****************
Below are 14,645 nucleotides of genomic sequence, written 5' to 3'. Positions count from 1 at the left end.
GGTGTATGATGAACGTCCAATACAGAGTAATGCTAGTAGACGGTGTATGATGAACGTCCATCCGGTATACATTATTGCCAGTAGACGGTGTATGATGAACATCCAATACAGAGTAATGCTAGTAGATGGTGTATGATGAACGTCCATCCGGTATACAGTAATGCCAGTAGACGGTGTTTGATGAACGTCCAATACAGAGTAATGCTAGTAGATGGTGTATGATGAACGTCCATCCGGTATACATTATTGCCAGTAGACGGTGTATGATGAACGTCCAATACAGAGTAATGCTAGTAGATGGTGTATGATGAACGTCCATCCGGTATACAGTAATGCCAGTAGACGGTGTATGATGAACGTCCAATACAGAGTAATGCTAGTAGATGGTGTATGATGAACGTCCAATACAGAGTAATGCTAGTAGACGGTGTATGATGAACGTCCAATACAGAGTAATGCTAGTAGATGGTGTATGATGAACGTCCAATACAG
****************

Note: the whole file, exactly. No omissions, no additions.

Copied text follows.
Below are 14,645 nucleotides of genomic sequence, written 5' to 3'. Positions count from 1 at the left end.
GGTGTATGATGAACGTCCAATACAGAGTAATGCTAGTAGACGGTGTATGATGAACGTCCATCCGGTATACATTATTGCCAGTAGACGGTGTATGATGAACATCCAATACAGAGTAATGCTAGTAGATGGTGTATGATGAACGTCCATCCGGTATACAGTAATGCCAGTAGACGGTGTTTGATGAACGTCCAATACAGAGTAATGCTAGTAGATGGTGTATGATGAACGTCCATCCGGTATACATTATTGCCAGTAGACGGTGTATGATGAACGTCCAATACAGAGTAATGCTAGTAGATGGTGTATGATGAACGTCCATCCGGTATACAGTAATGCCAGTAGACGGTGTATGATGAACGTCCAATACAGAGTAATGCTAGTAGATGGTGTATGATGAACGTCCAATACAGAGTAATGCTAGTAGACGGTGTATGATGAACGTCCAATACAGAGTAATGCTAGTAGATGGTGTATGATGAACGTCCAATACAG